GVSU hosts international history organization’s office

GVL / Bo Anderson

Craig Benjamin instructs his East Asian Civilization Honors course.

Bo Anderson

GVL / Bo Anderson Craig Benjamin instructs his East Asian Civilization Honors course.

Lizzy Balboa

Thanks to innovations and advancements in GVSU’s Big History course, which covers world history from the Big Bang all the way to the future, Grand Valley State University is one step closer to worldwide recognition.

Next year, history professor Craig Benjamin will be pioneering an interdisciplinary honors course on “Big History,” in which many guest professors will provide insight into different fields of study.

“It’s the first time Big History has ever been taught this way anywhere in the world,” said Benjamin, who has taught Big History at GVSU for nine years and serves as the treasurer of the International Big History Association. “Students will get the Big History story in a connected narrative way from me, but then we’ll have these leading specialists talk about current issues with evolution, or current thinking about dark matter and dark energy and students will get that really specialized intensive look at that, as well.

“It covers almost all the disciplines you can imagine. It connects all the knowledge that we know about the history of the universe, of stars and galaxies, our planet, life on earth, hominid ancestors, human history into a single fluent connective narrative story. All the way from sort of grassroots levels, the impacts on students lives, right through the impact at sort of global, economic levels and political levels.”

The new course, alone, will not attract international attention, but coupling it with GVSU’s involvement in the IBHA could.

Of all the well-known universities and institutes in the world, the IBHA chose GVSU’s Brooks College of Interdisciplinary Studies as its headquarters last year.

The association has members from Australia, Egypt, Canada and a number of other countries around the world, and members hail from prestigious colleges like the University of California-Berkeley. However, GVSU now serves as its home.

“At first we thought, ‘Well, should it be somewhere more famous?’ you know, because we got colleagues from Berkeley and California,” Benjamin said. “But the more we thought about it and the institutional support we had here, the more Grand Valley made more sense: halfway across the country, sort of convenient, beautiful university anyway, so in the end we just had a vote and the vote was ‘Yeah, if Grand Valley’s willing, let’s make that the home-base of the International Big History Association.’”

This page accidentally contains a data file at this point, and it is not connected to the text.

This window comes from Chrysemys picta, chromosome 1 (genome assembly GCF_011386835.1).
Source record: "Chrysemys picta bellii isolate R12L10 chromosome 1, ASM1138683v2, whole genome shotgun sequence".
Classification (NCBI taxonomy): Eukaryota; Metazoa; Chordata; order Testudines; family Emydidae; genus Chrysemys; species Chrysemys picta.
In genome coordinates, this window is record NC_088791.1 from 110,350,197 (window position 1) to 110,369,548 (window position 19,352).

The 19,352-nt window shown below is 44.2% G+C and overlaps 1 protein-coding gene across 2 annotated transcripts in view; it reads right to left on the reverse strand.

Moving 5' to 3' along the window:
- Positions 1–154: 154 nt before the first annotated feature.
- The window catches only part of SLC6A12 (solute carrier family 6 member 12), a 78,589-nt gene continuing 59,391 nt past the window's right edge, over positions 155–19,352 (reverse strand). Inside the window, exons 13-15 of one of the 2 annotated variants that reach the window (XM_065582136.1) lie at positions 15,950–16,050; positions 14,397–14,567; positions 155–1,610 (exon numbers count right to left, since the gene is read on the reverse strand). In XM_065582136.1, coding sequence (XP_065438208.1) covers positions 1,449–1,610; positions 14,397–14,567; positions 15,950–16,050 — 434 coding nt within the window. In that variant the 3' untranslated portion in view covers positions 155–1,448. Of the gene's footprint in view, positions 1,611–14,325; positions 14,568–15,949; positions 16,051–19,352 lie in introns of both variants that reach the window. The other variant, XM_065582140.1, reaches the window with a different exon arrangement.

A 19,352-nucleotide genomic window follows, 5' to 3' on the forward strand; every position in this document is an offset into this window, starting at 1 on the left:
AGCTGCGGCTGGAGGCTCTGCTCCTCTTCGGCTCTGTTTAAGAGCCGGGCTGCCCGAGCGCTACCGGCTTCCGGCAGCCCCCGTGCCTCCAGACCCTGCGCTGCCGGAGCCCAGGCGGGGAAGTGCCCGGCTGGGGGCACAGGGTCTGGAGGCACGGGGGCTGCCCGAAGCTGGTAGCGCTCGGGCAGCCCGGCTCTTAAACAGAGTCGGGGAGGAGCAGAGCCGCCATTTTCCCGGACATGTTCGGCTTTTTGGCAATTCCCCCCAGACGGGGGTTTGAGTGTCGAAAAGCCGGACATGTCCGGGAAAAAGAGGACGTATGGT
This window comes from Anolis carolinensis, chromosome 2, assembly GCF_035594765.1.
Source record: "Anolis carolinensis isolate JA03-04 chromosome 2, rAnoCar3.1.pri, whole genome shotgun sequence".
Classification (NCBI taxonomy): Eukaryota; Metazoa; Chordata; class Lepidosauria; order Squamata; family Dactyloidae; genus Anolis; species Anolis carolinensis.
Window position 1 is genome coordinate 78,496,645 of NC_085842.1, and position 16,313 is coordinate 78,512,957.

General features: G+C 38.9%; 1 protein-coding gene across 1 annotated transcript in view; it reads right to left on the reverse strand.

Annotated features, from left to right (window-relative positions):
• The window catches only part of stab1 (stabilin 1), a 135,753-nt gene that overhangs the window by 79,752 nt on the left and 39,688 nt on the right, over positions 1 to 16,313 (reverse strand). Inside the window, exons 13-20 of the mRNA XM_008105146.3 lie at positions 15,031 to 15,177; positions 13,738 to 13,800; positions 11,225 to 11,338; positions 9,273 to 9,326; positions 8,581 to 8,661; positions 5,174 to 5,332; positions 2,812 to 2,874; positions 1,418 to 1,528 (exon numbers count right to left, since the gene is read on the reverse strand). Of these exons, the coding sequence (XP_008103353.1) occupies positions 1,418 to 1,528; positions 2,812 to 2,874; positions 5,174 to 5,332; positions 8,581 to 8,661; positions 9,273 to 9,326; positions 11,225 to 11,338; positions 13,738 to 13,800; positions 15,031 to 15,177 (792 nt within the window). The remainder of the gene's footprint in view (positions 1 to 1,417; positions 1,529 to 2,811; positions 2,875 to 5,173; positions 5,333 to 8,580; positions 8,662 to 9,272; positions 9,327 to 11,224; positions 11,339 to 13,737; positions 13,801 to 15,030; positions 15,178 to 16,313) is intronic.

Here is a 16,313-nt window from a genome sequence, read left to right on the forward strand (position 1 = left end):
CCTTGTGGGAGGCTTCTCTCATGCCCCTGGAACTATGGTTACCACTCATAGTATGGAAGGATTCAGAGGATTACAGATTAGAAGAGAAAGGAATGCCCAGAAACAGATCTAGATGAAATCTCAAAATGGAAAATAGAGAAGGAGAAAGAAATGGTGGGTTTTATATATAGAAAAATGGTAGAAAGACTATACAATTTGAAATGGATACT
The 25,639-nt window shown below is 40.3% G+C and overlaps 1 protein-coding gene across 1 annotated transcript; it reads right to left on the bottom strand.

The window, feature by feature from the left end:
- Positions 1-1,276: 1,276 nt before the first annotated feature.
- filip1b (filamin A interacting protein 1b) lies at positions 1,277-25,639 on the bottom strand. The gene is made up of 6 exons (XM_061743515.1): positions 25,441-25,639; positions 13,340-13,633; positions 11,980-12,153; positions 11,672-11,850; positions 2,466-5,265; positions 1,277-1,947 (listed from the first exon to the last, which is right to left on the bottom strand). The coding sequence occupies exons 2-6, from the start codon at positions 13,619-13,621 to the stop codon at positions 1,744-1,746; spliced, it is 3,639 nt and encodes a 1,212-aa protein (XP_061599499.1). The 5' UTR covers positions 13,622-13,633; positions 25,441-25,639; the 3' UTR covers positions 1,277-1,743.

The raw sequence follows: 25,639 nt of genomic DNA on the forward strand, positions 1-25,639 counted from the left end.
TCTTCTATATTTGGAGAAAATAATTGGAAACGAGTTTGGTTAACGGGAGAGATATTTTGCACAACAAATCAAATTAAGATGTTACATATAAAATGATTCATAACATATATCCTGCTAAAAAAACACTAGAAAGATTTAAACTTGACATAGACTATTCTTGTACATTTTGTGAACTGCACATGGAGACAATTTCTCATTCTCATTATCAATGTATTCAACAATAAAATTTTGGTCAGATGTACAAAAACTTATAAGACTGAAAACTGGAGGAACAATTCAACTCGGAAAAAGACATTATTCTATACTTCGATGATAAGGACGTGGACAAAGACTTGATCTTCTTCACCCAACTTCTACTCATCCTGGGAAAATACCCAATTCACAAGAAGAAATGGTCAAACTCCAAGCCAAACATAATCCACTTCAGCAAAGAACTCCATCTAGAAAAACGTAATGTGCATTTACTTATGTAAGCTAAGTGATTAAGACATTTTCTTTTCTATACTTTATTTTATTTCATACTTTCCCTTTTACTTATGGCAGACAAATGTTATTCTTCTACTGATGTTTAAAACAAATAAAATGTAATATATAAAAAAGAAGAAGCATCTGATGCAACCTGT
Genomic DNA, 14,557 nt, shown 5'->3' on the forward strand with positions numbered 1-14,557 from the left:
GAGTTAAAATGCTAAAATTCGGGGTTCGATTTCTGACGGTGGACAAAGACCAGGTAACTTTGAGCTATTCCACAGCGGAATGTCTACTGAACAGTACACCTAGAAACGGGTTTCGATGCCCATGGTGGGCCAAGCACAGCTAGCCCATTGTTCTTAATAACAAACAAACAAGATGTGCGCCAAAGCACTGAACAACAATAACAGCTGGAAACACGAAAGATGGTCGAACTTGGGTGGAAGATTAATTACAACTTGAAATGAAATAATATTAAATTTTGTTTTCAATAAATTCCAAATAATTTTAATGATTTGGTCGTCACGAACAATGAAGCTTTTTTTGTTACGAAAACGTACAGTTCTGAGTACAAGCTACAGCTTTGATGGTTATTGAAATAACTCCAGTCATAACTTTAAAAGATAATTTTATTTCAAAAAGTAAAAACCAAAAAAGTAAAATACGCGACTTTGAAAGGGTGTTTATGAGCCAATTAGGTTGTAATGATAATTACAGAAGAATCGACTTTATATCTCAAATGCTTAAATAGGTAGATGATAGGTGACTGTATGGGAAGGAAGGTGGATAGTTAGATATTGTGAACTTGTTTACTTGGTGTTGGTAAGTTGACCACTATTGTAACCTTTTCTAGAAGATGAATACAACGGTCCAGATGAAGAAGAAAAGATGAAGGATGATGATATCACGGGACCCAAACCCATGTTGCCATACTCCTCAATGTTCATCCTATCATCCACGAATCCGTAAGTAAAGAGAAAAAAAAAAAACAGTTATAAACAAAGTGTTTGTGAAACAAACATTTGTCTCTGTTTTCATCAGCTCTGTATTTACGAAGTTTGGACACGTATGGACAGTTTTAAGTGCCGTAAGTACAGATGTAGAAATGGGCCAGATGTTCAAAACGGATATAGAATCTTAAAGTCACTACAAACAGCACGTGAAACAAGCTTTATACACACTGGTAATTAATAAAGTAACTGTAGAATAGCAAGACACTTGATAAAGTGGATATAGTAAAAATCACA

Benjamin said the organization held its first meeting at GVSU last January to establish bylaws and the articles of association, and it now retains an office in Lake Ontario Hall, which the university supplies at no cost.

“We want to have this on our campus,” said Wendy Wenner, dean of Brooks College. “It’s prestigious for Grand Valley. It really gives us a national presence by having this worldwide association for Big History located on our campus. Grand Valley wants to be part of the bigger and international conversations, and this gives us the opportunity to be that. That brings scholars of Big History to Grand Valley from around the world.”

Benjamin said he is trying to get some well-known supporters to attend the first IBHA conference at GVSU in August, when professors from around the world will gather to discuss the innovative topic.

Among the benefactors of the organization is Bill Gates, who provides funds both personally and through a branch of Microsoft and is working to develop Big History courses in high schools around the nation.

Members of the association have also discussed Big History with other internationally renowned figures like Al Gore and Vladimir Putin.

“We believe we have something to bring in terms of the scale of our thinking to government organizations and NGO’s that are really focused on these problems of the future,” Benjamin said. “If we can equip more and more students, the leaders of the future like you, to be able to think about these and to make cross disciplinary connections as you face these very real, very big problems, then I think Big History can make a significant positive impact on the future in that way too.”

The professor said university officials have been supportive of the course, which many people think is a “wacky idea.”

“I think it highlights our emphasis on interdisciplinary school and learning because Big History is very much an interdisciplinary course,” Wenner said. “It highlights that for us in a world view among scholars from around the world. We try to have the best possible programs that we can have, and this is a new innovative approach.”

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